Remembering Katrina with a Little Faith and Loads of Hope

This week marks the fifth anniversary of Hurricane Katrina. While it’s a time of remembrance, it is also a time that is hard here in Louisiana and the Gulf Coast. I’ve been seeing updates from Facebook friends, commenting about how depressed it makes them feel. Yes, it is depressing to remember the disaster. It’s also a point where we can look back at a time  where helping hands were extended in an extreme time of need.

Remembering Katrina | Aquarium of the Americas

I worked during Hurricane Katrina and I have many coworkers and friends who lost their homes and jobs. Many of the communities that were devastated still haven’t been recognized, as most of the media focus always seemed to be on the 9th Ward. Heck, it makes me tear up just writing this post.

Remembering Katrina | Abandoned Cars at Superdome

Some really bad things happened during Katrina. People lost more than homes. Many people lost their lives. It was a weird, apocolyptic time around here where people were afraid and angry. They were tired. They were hungry. And they felt helpless.

I was one of the lucky ones. My home was new and in neighborhood that didn’t flood. Katrina is the time when we found out we were on the same grid as the local electric company’s main office. We were the first people in the state to get electricity after Katrina. And because I work in emergency services, my home became the haven for many of my coworkers during Katrina and Gustav who were in need of a hot meal, a shower, and clean clothes.

It’s amazing how much better a person can feel both physically and mentally after getting cleaned up. Tide understands this and during disasters they deploy Tide Loads of Hope, a mobile system where citizens, emergency workers, and volunteers can drop off their laundry and pick up clean, fresh clothes during times of need. They’ve been to Galveston, New Orleans, Baton Rouge, Fargo, and Waterloo to assist during hurricanes and floods. Their service in New Orleans lasted almost 60 days and they helped more than 10,000 by washing over 13,000 loads of clothes.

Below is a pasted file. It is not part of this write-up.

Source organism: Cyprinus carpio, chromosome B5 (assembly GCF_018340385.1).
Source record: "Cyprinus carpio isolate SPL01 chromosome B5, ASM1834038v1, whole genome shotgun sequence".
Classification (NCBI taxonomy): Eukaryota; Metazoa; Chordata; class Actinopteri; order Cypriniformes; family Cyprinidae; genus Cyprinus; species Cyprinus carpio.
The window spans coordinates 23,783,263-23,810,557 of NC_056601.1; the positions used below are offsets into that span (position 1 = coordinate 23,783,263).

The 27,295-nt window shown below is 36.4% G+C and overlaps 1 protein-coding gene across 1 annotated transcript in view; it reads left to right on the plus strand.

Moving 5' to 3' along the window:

Tide Loads of Hope mission didn’t end when they left the area. This week, they are sponsoring a free concert in New Orleans featuring Faith Hill, with the Dirty Dozen Brass Band as opening act. A very special blogger, Megan from and StoryBleed, invited to attend this remembrance concert and she may not even be aware of how much it means to me personally, to be included.

We all know there’s still a ways to go in rebuilding. At, we feel it’s important to show support for companies that give back and to shine a positive spotlight on areas affected by disasters, be they natural or man made. You can show your support of Tide Loads of Hope by visiting the ad below.

Tide Loads of Hope

Be sure to follow @tideloadsofhope @velveteenmind @faithhill and @storybleed on Twitter. Follow me, @Cajun_Mama for live updates from the concert (AT &T coverage permitting). This post is part of the StoryBleed blog carnival Hope Remains.

Disclosure: There are so many things I want to say about what went on and what I experienced, but due to my employment contract, I am unable to write about most things that occur during any disaster.

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  1. Hard to believe that was 5 years ago. It’s great to hear of the Tide project – and even better to hear that they are still involved in the community 5 years later.

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